A very popular way of creating a beautiful shaded or sheltered area over decking or a patio, pergolas are perfect for framing a walkway in your garden.
Originally created by Italian Renaissance architects to mimic the villas of the Roman Empire, they add a stylish, Mediterranean touch to any outdoor space. As well as offering a practical element, they allow your garden to be enjoyed throughout the year for dining and relaxation.
When incorporated sympathetically, they can even increase home value, allowing you to distinguish certain areas, create themes or green screens.
Although brick and stone pergolas aren’t unheard of, wood is by far the most popular material for these versatile garden structures. As well as looking the part, timber slots seamlessly into any exterior space, complementing surrounding greenery and conveying an effortless natural look.
What is the best wood to use for a pergola?
So, what timber do I need to build a pergola?
Throughout the year, British weather throws a fair few challenges the way of our outdoor furniture. So, to do a good job, your wood needs durability — rot, insect and moisture resistance — as well as density and scratch resistance.
Fortunately, many species of wood are naturally blessed with these properties, and these should be your go-to choices.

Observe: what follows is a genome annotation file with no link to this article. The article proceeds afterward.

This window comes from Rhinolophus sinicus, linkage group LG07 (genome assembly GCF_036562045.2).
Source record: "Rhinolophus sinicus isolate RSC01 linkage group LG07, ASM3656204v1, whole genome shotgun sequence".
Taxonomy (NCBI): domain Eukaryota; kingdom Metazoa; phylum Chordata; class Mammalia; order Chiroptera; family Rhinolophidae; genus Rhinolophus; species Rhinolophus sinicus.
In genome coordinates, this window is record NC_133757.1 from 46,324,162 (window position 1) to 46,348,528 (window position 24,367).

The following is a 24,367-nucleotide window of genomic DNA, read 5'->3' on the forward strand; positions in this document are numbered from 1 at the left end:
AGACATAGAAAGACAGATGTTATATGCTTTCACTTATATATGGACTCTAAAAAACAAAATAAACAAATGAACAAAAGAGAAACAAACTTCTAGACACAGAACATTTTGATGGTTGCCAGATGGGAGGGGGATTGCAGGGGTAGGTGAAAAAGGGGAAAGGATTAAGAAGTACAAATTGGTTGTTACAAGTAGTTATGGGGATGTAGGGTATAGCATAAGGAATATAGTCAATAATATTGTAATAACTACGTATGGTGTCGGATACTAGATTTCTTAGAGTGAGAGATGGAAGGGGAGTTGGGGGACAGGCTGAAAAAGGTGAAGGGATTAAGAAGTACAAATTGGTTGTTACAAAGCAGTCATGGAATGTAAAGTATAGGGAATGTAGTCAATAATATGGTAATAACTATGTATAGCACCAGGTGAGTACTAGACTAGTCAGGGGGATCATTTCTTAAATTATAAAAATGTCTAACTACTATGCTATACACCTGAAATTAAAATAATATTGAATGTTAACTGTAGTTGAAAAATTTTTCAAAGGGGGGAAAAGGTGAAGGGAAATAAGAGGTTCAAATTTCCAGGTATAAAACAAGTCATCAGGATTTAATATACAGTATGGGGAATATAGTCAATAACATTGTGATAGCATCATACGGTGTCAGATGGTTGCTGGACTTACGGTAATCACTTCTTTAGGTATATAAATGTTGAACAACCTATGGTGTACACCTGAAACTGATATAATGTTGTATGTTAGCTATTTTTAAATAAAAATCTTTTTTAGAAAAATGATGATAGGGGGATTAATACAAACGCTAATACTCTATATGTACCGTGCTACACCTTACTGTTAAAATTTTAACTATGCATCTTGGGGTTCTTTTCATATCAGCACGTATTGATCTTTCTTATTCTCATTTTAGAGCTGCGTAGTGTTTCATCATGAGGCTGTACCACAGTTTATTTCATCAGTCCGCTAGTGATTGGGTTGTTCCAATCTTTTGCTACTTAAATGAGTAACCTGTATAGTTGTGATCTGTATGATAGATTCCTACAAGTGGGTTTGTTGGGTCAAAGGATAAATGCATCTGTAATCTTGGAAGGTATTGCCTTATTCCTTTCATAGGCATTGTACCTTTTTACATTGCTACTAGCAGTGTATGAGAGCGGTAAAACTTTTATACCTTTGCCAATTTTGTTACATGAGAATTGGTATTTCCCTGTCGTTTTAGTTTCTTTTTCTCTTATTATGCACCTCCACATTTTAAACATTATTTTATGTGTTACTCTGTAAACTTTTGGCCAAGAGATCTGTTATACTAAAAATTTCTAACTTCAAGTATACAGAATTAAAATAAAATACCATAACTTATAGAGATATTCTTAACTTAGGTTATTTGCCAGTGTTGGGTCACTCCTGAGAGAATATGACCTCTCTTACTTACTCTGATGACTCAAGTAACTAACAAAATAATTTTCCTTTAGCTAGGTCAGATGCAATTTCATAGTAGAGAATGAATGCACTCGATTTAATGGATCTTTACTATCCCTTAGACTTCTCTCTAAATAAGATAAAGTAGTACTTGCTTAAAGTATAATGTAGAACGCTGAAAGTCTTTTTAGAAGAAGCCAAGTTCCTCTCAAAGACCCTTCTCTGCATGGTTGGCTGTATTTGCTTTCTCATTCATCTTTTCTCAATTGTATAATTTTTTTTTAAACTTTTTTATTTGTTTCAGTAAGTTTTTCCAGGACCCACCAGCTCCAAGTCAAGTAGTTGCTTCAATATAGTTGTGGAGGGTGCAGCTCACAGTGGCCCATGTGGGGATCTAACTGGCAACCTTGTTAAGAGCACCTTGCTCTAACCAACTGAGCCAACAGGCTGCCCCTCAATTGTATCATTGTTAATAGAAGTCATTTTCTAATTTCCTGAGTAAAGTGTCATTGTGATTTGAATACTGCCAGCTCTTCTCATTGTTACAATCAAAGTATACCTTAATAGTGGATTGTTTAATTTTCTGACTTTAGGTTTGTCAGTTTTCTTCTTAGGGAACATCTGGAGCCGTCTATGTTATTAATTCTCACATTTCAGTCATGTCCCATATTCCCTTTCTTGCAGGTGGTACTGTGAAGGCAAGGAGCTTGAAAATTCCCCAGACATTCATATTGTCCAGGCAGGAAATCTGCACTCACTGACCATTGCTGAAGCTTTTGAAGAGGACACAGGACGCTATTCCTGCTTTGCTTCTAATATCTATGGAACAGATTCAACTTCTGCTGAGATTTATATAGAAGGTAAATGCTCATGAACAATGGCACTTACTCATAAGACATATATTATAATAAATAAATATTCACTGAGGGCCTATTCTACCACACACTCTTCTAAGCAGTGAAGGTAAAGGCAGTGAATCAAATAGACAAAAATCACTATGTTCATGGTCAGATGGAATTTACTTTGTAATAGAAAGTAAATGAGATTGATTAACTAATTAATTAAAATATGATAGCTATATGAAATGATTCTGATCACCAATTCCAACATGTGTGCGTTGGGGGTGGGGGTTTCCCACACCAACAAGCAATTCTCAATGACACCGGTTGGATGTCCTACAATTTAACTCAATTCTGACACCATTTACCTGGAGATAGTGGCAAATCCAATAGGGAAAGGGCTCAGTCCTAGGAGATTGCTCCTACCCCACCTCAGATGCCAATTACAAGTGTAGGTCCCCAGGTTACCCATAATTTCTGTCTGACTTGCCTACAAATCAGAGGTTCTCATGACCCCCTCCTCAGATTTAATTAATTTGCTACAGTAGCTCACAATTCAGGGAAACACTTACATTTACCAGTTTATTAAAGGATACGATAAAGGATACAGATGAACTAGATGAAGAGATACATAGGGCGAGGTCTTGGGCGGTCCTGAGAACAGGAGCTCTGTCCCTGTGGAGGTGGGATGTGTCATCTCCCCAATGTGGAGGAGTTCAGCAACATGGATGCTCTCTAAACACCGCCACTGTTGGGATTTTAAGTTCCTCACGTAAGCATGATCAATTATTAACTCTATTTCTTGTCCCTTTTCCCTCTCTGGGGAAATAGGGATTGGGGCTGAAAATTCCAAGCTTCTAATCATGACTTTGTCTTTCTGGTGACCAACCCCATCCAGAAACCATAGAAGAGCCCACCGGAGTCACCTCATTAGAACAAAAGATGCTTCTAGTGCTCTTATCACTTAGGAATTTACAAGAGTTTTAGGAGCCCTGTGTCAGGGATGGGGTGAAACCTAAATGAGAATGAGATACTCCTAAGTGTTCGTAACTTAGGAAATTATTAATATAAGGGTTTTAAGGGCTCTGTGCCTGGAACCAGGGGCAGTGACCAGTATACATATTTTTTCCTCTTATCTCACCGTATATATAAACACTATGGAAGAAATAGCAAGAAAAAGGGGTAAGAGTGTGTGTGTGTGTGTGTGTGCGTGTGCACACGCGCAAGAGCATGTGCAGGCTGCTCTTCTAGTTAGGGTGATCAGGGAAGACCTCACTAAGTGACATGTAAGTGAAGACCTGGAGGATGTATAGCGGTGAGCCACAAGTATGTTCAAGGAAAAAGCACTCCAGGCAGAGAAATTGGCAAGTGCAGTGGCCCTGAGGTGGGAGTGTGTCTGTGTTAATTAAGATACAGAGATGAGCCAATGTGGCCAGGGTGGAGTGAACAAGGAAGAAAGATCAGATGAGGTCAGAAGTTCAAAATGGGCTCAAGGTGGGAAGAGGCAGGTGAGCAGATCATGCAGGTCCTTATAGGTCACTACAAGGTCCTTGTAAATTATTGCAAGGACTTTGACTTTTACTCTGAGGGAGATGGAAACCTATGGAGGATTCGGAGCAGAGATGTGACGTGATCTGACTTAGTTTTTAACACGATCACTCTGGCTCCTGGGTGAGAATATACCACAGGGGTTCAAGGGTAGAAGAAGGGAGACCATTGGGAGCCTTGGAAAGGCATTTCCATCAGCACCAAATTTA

1. European Green Oak
If you’re looking for a beautiful, durable, on-trend timber that’s stood the test of time, look no further than fresh sawn oak.
A pergola made of European Green Oak frames a garden perfectly with its natural aesthetic and clean, light straw colour. As a species, it’s been used for structural construction for hundreds of years, but is now increasingly catching the eye of many architects as a versatile timber for oak-framed buildings.
European Green Oak ticks all the right boxes. Strong, sturdy and durable, with excellent natural resistance to insect infestation, moisture and decay — everything you want from a pergola.
This wood is essentially maintenance free, and can be left to age gracefully to a classy silvery-grey. But with the occasional lick of preservative, an oak pergola will provide you with many, many years of high-quality service.
2. Western Red Cedar
Western Red Cedar is one of the most popular timbers for a pergola. Naturally stunning, it has an irresistible reddish-brown colour — often with pink hues — slotting seamlessly into almost any outdoor project.
Native to Canada, cedar has good strength and, most importantly, boasts a range of important properties that give it natural protection from the elements. High in resin and oils, cedar repels dirt, insects, rot and decay — suiting it ideally to those wet British winters.
Like oak, cedar can be left for several years without treatment to attain that classic silver colour.
3. Tropical hardwoods
If you’re looking to push the boat out, you could also opt for an exotic hardwood for your pergola.
Take a look at Iroko, Cumaru and Sapele as examples of some stunning African timbers. Although you’ll be at the pricier end of the spectrum, the end result will be second to none — a highly unique, one-of-a-kind pergola that’s a luxury centerpiece of your garden.